CDV OF US GENERAL WILLIAM BUEL FRANKLIN

$125.00

Quantity Available: 1

Item Code: 801-123

Shipping: Determined by Method & Location of buyer

To Order:
Call 717-334-0347,
Fax 717-334-5016, or E-mail

CDV is a waist-up sitting view of General William B. Franklin. He is wearing a dark colored double breasted frock coat with shoulder boards.

Reverse is marked with the photographer’s imprint which reads, “PUBLISHED BY E & H.T ANTHONY, 501 BROADWAY, NEW YORK, FROM PHOTOGRAPHIC NEGATIVE IN BRADY’ NATIONAL PORTRAIT GALLERY”.

Image is clear and the contrast is good. Surface has some light dirt from age.

William Buel Franklin (February 27, 1823 – March 8, 1903) was a West Point graduate, career United States Army officer and a Union Army general in the American Civil War. He rose to the rank of a corps commander in the Army of the Potomac, fighting in several notable early battles in the Eastern Theater.

Soon after the beginning of the Civil War, Franklin was appointed colonel of the 12th U.S. Infantry, but three days later, on May 17, 1861, he was promoted to brigadier general of volunteers. He led a brigade at First Bull Run, and afterwards became a division commander in the newly created Army of the Potomac. In March 1862, the army was formed into corps, and Franklin appointed to head of the VI Corps, which he then led in the Peninsula Campaign. He was promoted to major general on July 4, 1862. During the Northern Virginia Campaign, Franklin stayed with the main army and did not participate in it. At Antietam, his VI Corps was in reserve. At Fredericksburg, he commanded the "Left Grand Division" (two corps, under Maj. Gens. John F. Reynolds and William F. Smith), which failed in its assaults against the Confederate right, commanded by Lt. Gen. Thomas J. "Stonewall" Jackson.

As political intrigue swept the Union Army after Fredericksburg and the infamous Mud March, Franklin was alleged to be a principal instigator of the "cabal" against Burnside's leadership. Burnside caused considerable political difficulty for Franklin in return, offering damaging testimony before the powerful U.S. Congress Joint Committee on the Conduct of the War and keeping him from field duty for months. When Joseph Hooker took command of the army that February, Franklin resigned his command, refusing to serve under him. During the 1863 Gettysburg Campaign, Franklin was home in York, Pennsylvania, and assisted Maj. Granville Haller in developing plans for the defense of the region versus an expected enemy attack.

Franklin was reassigned to corps command in the Department of the Gulf and participated in the ill-fated 1864 Red River Campaign. He was wounded in the leg at the Battle of Mansfield in Louisiana. Returning from the field with his injury, he was captured by Maj. Harry Gilmor's Confederate partisans in a train near Washington, D.C., in July 1864, but escaped the following day. The remainder of his army career was limited by disability from his wound and marred by his series of political and command misfortunes. He was unable serve in any more senior commands, even with the assistance of his West Point classmate, friend, and future president, Ulysses S. Grant.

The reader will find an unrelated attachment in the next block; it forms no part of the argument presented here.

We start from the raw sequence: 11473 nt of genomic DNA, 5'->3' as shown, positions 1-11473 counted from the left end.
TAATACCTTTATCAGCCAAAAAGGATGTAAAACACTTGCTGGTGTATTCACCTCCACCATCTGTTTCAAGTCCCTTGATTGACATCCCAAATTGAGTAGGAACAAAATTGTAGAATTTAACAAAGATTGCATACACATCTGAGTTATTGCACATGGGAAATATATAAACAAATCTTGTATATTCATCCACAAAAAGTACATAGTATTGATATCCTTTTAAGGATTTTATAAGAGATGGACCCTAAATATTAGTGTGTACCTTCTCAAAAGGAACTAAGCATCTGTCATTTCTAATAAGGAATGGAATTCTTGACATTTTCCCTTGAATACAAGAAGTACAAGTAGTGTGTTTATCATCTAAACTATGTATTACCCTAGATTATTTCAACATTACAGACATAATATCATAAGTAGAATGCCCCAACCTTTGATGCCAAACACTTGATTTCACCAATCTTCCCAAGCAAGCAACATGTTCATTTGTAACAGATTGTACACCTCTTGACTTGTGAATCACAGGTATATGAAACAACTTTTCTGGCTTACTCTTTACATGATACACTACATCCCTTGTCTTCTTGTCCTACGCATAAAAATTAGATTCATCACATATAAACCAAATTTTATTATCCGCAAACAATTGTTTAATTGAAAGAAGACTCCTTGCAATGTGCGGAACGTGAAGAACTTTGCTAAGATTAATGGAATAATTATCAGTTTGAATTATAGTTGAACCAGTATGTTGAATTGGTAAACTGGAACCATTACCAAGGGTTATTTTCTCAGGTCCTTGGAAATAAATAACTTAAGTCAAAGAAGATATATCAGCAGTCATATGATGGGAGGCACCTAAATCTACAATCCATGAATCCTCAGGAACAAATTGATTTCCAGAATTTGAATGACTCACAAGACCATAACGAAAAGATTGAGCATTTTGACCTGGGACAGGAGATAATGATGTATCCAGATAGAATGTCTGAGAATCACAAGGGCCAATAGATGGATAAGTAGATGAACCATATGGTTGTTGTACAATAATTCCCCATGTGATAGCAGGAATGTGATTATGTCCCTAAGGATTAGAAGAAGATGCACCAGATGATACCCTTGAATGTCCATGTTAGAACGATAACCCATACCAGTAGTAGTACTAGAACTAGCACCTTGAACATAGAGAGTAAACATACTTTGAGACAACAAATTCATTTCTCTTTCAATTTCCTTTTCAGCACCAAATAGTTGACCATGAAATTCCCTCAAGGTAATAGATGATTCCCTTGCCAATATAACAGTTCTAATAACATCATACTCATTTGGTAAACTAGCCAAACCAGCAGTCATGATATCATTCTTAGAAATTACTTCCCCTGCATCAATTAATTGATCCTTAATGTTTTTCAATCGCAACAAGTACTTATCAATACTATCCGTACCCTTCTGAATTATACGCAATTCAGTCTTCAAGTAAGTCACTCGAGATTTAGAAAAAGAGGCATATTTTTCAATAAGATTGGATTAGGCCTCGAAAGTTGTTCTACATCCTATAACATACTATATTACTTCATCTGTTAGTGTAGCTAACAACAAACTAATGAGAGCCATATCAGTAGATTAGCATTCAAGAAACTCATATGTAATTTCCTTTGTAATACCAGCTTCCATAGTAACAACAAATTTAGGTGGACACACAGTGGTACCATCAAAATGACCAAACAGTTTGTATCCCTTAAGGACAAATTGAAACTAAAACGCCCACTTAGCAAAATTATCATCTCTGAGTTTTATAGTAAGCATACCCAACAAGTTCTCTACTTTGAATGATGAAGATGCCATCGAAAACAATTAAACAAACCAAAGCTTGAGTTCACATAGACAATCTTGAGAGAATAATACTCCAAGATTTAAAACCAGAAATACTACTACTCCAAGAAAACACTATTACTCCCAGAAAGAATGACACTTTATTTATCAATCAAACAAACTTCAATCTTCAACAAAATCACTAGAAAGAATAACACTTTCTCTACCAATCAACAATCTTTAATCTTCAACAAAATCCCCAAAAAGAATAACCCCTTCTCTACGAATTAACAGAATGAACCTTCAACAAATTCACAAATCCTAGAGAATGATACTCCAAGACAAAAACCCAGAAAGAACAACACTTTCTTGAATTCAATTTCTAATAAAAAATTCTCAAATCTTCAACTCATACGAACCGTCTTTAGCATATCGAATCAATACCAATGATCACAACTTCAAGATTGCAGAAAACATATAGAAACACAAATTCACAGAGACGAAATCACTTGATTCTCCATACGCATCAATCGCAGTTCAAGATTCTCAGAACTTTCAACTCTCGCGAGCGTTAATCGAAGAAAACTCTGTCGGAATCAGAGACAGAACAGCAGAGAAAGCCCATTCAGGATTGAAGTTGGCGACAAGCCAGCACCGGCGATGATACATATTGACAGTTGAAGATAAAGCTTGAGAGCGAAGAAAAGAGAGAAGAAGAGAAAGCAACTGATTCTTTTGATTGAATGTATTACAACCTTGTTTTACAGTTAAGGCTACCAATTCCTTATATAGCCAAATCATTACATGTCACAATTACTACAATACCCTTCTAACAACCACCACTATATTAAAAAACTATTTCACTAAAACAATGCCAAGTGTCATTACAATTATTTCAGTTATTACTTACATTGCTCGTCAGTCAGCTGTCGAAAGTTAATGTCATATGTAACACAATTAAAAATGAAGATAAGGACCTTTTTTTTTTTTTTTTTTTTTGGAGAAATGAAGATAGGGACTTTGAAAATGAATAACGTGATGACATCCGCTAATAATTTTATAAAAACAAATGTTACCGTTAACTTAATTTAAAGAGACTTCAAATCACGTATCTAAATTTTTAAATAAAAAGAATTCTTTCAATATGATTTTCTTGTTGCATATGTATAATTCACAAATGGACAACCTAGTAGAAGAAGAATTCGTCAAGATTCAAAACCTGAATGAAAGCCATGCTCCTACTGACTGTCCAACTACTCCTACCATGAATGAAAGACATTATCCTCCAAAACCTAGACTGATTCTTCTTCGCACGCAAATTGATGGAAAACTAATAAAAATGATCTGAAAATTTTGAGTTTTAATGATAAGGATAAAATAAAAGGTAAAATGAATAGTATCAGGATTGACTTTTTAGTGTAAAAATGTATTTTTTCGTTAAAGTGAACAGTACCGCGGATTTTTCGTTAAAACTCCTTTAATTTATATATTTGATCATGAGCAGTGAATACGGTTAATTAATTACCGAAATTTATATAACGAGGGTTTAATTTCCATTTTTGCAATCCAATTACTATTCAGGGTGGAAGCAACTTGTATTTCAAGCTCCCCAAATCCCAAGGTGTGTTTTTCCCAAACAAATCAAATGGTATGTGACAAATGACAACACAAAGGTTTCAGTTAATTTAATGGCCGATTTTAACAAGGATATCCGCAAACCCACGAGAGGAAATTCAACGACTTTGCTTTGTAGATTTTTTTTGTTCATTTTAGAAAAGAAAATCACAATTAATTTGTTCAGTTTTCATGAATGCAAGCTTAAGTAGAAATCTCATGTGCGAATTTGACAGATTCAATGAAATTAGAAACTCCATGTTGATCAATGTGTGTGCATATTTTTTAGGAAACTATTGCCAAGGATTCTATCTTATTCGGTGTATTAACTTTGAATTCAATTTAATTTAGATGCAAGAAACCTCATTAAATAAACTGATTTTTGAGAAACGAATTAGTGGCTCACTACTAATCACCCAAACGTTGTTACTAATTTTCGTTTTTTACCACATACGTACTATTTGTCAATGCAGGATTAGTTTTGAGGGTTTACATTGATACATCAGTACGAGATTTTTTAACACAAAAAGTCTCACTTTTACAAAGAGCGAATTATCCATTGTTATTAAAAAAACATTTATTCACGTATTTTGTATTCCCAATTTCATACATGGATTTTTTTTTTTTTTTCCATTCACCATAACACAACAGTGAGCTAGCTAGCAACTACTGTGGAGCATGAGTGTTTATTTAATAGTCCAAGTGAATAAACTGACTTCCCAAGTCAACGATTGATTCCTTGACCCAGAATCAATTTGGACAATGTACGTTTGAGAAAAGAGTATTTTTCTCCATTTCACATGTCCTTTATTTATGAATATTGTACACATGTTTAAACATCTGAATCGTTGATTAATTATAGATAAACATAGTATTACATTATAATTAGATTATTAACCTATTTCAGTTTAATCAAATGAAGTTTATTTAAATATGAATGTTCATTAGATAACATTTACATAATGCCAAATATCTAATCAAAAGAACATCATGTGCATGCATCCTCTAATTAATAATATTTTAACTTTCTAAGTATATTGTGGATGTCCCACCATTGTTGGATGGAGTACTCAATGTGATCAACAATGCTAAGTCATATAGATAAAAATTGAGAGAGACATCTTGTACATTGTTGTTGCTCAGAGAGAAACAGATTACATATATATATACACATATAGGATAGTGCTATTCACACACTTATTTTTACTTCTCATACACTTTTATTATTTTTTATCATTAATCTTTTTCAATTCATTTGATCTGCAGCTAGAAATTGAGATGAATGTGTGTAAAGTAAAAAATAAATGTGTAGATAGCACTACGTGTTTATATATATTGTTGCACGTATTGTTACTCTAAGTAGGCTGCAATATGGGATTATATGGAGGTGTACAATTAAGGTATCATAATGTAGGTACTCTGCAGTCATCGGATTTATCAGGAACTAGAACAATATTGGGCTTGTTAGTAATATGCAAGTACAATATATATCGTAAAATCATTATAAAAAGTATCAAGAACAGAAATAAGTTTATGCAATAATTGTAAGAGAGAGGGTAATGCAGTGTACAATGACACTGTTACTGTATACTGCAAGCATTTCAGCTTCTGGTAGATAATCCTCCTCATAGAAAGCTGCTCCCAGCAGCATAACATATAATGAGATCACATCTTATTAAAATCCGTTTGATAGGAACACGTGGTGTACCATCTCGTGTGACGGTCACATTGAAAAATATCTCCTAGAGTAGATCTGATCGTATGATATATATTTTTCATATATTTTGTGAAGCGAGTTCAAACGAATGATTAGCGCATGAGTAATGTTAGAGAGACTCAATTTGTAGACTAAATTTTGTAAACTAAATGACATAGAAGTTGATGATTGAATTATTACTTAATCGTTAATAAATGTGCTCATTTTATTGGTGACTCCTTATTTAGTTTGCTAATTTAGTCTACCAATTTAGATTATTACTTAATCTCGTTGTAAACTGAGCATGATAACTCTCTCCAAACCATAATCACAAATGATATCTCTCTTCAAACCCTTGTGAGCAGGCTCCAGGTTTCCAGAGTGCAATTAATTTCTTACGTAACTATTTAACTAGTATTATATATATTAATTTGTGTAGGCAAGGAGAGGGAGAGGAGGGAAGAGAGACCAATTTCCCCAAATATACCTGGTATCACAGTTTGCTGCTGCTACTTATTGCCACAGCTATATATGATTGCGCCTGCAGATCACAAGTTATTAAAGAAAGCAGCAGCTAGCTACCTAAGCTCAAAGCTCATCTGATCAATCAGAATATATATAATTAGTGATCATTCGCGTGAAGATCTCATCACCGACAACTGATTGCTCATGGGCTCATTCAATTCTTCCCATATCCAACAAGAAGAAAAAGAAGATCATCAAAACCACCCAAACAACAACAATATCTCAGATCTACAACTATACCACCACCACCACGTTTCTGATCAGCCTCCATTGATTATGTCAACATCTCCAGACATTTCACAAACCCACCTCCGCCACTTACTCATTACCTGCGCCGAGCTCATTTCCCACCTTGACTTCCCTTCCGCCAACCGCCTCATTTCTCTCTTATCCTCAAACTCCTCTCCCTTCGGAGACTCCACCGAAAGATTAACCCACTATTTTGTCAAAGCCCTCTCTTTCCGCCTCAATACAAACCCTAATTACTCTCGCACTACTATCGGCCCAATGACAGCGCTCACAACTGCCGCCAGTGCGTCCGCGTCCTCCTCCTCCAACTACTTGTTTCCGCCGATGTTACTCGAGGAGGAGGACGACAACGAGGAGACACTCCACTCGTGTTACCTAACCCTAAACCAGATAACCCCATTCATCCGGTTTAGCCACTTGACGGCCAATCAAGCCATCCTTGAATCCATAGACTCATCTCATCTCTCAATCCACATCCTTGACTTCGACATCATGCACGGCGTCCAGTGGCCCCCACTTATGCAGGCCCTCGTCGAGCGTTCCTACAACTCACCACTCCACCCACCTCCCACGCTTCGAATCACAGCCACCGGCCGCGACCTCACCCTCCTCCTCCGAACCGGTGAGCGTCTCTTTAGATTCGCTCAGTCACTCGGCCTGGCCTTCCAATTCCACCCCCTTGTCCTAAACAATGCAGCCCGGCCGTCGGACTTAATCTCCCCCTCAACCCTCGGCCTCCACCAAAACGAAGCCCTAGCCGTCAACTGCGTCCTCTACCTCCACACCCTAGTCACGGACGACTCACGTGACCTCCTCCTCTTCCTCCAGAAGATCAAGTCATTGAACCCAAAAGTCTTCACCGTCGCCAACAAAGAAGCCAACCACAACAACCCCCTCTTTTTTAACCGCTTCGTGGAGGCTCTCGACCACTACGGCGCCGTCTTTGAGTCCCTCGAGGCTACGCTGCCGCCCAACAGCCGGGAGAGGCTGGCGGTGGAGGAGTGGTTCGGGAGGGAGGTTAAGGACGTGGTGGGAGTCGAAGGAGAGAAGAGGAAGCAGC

Following the Civil War, General Franklin relocated to Hartford, Connecticut, and became the Vice-president of the Colt Firearms Manufacturing Company until 1888, as well as a director on the boards of several manufacturing concerns. He supervised the construction of the Connecticut State Capitol Building, and served on various boards and commissions, where his engineering experience proved helpful in expanding Hartford's public water service. In 1861, Franklin was elected a Hereditary Member of the Pennsylvania Society of the Cincinnati. After the Civil War, General Franklin became a member of the Military Order of the Loyal Legion of the United States. In 1887 he joined the Aztec Club of 1847 and was also a member of the Connecticut Society of Colonial Wars.

He was vice president of a Hartford area insurance company, and a delegate to the 1876 Democratic National Convention. In June 1888, after his retirement from Colt Firearms, he was named as the U.S. Commissioner-General for the Paris Exposition of 1889.

William Franklin died in Hartford, Connecticut in 1903 and is buried near his birthplace in York, Pennsylvania, in Prospect Hill Cemetery.

~~~~~~~~~~~~~~~~~~~~~~~~~~~~~~~~~~~

THIS ITEM, AS WITH ALL OTHER ITEMS AVAILABLE ON OUR WEB SITE,

MAY BE PURCHASED THROUGH OUR LAYAWAY PROGRAM.

FOR OUR POLICIES AND TERMS,

CLICK ON ‘CONTACT US’ AT THE TOP OF ANY PAGE ON THE SITE,

THEN ON ‘LAYAWAY POLICY’.

THANK YOU!

Inquire »

Inquire About CDV OF US GENERAL WILLIAM BUEL FRANKLIN

should be empty

featured item

MOORE’S PATENT FIREARMS COMPANY FRONT LOADING REVOLVER

This a .32 caliber Moore revolver from National Arms Company, Brooklyn New York. This is the “teat fire” revolver, one style of several that were designed to get around the Smith & Wesson rimfire patents. This has a 3 ¼” round barrel, six… (809-08). Learn More »

Upcoming Events

20
Apr

Coming up May 16 - 20: 137th N-SSA Spring Nationals, Fort Shenandoah, Winchester, VA Learn More »